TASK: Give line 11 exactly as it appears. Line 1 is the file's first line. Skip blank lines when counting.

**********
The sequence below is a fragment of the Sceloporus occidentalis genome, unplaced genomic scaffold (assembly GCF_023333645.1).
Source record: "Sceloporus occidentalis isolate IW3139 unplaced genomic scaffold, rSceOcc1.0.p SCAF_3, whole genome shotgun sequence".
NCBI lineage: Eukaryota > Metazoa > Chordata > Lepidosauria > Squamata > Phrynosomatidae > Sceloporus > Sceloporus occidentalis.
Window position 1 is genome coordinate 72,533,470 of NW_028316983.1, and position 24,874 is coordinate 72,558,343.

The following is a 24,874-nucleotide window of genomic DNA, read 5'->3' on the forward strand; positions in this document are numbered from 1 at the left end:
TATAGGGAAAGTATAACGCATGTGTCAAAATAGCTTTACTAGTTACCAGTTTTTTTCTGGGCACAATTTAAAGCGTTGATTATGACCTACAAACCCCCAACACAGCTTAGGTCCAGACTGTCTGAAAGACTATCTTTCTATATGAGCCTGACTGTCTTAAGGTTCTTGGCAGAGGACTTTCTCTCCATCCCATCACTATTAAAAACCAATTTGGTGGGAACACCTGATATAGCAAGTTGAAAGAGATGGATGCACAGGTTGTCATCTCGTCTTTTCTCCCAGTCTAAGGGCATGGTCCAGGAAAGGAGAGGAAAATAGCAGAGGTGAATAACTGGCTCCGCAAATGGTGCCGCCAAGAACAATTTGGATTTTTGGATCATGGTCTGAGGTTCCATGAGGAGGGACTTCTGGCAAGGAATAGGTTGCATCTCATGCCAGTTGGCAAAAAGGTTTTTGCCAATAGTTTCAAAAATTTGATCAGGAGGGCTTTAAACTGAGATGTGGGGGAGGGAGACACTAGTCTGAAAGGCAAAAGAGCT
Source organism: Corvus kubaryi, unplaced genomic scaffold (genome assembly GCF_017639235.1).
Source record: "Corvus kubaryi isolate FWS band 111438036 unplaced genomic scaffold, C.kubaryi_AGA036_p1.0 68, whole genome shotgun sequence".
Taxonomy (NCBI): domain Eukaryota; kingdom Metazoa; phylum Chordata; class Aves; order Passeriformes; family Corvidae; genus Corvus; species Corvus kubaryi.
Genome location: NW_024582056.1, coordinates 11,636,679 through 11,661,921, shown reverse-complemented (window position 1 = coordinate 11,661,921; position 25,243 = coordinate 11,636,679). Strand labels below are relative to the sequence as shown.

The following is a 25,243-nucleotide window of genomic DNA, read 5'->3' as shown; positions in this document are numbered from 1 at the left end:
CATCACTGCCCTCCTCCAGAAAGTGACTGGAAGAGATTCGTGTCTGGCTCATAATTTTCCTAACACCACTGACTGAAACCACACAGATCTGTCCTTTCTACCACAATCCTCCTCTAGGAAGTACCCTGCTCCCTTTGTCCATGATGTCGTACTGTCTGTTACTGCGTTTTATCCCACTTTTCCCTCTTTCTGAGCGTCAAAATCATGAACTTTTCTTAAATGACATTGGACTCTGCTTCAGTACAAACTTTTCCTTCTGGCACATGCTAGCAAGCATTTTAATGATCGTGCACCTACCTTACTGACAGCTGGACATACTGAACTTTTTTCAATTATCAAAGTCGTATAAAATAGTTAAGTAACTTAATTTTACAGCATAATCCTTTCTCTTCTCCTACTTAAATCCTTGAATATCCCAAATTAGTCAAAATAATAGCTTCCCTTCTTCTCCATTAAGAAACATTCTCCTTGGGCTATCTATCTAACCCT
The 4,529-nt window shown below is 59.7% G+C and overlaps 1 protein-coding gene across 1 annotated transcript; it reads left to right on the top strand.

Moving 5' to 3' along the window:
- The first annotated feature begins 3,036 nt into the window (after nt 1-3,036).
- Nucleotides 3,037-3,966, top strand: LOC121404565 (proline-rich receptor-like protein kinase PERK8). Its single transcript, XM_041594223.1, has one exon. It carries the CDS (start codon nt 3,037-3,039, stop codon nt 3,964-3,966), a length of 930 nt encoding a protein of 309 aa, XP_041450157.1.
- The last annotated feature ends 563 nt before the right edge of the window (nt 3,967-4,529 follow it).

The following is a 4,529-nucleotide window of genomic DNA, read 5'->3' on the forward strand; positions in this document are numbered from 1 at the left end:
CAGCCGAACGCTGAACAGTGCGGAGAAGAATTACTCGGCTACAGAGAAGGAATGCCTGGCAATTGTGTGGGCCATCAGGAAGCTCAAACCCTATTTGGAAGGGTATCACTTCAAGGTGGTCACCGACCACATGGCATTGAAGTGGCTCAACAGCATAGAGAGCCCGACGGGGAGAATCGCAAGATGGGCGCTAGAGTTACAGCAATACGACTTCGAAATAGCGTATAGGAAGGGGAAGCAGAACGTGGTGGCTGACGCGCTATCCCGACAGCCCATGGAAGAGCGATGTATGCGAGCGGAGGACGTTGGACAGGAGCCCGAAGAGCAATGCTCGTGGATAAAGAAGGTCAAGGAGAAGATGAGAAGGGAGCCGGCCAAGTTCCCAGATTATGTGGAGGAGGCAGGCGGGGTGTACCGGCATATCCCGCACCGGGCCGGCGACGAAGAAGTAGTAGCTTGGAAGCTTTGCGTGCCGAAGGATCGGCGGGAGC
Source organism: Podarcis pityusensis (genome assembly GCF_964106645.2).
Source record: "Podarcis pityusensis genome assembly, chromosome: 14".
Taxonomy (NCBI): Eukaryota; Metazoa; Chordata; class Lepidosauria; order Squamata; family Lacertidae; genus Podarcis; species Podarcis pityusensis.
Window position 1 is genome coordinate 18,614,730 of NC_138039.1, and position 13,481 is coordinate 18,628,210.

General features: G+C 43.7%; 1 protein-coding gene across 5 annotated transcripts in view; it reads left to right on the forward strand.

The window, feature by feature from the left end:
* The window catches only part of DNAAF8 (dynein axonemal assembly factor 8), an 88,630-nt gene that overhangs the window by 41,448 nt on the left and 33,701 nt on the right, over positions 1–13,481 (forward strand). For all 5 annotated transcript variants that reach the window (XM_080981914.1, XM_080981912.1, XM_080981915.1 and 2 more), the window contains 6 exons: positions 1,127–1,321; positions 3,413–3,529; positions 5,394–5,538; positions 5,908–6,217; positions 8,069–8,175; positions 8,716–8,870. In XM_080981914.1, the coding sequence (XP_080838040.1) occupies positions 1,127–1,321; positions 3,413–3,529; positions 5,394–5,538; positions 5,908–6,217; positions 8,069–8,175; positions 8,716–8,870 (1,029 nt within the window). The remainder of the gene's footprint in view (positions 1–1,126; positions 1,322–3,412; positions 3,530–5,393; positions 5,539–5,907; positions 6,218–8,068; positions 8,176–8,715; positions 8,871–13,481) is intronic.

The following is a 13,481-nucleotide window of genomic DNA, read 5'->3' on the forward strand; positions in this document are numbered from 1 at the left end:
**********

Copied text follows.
The following is a 25,243-nucleotide window of genomic DNA, read 5'->3' as shown; positions in this document are numbered from 1 at the left end: